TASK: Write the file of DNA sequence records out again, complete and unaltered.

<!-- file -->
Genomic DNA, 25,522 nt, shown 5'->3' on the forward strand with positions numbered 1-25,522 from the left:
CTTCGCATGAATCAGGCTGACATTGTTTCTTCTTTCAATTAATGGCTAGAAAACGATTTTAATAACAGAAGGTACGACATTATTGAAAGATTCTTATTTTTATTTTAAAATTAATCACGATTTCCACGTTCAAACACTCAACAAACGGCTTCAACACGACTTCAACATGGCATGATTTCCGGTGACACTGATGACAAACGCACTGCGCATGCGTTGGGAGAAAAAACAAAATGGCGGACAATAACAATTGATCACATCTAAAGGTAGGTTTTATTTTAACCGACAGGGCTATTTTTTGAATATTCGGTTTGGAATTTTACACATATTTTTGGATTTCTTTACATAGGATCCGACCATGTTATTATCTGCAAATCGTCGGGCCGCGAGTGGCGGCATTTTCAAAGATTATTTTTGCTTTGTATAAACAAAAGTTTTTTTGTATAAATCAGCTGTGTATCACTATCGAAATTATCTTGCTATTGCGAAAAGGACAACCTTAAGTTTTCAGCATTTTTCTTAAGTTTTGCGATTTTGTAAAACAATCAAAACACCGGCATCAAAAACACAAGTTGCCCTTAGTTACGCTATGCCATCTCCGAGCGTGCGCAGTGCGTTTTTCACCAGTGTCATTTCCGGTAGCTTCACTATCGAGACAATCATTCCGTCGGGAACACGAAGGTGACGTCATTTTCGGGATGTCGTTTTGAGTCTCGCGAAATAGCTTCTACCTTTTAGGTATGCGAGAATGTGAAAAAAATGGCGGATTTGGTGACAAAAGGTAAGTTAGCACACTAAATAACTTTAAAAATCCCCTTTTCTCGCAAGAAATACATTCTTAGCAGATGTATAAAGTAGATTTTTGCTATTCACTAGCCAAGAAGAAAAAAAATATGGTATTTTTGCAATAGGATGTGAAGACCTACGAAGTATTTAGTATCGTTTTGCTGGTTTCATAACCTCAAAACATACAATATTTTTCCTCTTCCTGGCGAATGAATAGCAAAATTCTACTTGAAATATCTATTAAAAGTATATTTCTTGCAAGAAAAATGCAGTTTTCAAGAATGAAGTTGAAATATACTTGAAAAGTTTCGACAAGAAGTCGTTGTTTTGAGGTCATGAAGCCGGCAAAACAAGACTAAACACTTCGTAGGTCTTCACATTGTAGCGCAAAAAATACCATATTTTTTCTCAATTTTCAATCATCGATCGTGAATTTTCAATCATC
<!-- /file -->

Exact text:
Genomic DNA, 25,522 nt, shown 5'->3' on the forward strand with positions numbered 1-25,522 from the left:
CTTCGCATGAATCAGGCTGACATTGTTTCTTCTTTCAATTAATGGCTAGAAAACGATTTTAATAACAGAAGGTACGACATTATTGAAAGATTCTTATTTTTATTTTAAAATTAATCACGATTTCCACGTTCAAACACTCAACAAACGGCTTCAACACGACTTCAACATGGCATGATTTCCGGTGACACTGATGACAAACGCACTGCGCATGCGTTGGGAGAAAAAACAAAATGGCGGACAATAACAATTGATCACATCTAAAGGTAGGTTTTATTTTAACCGACAGGGCTATTTTTTGAATATTCGGTTTGGAATTTTACACATATTTTTGGATTTCTTTACATAGGATCCGACCATGTTATTATCTGCAAATCGTCGGGCCGCGAGTGGCGGCATTTTCAAAGATTATTTTTGCTTTGTATAAACAAAAGTTTTTTTGTATAAATCAGCTGTGTATCACTATCGAAATTATCTTGCTATTGCGAAAAGGACAACCTTAAGTTTTCAGCATTTTTCTTAAGTTTTGCGATTTTGTAAAACAATCAAAACACCGGCATCAAAAACACAAGTTGCCCTTAGTTACGCTATGCCATCTCCGAGCGTGCGCAGTGCGTTTTTCACCAGTGTCATTTCCGGTAGCTTCACTATCGAGACAATCATTCCGTCGGGAACACGAAGGTGACGTCATTTTCGGGATGTCGTTTTGAGTCTCGCGAAATAGCTTCTACCTTTTAGGTATGCGAGAATGTGAAAAAAATGGCGGATTTGGTGACAAAAGGTAAGTTAGCACACTAAATAACTTTAAAAATCCCCTTTTCTCGCAAGAAATACATTCTTAGCAGATGTATAAAGTAGATTTTTGCTATTCACTAGCCAAGAAGAAAAAAAATATGGTATTTTTGCAATAGGATGTGAAGACCTACGAAGTATTTAGTATCGTTTTGCTGGTTTCATAACCTCAAAACATACAATATTTTTCCTCTTCCTGGCGAATGAATAGCAAAATTCTACTTGAAATATCTATTAAAAGTATATTTCTTGCAAGAAAAATGCAGTTTTCAAGAATGAAGTTGAAATATACTTGAAAAGTTTCGACAAGAAGTCGTTGTTTTGAGGTCATGAAGCCGGCAAAACAAGACTAAACACTTCGTAGGTCTTCACATTGTAGCGCAAAAAATACCATATTTTTTCTCAATTTTCAATCATCGATCGTGAATTTTCAATCATC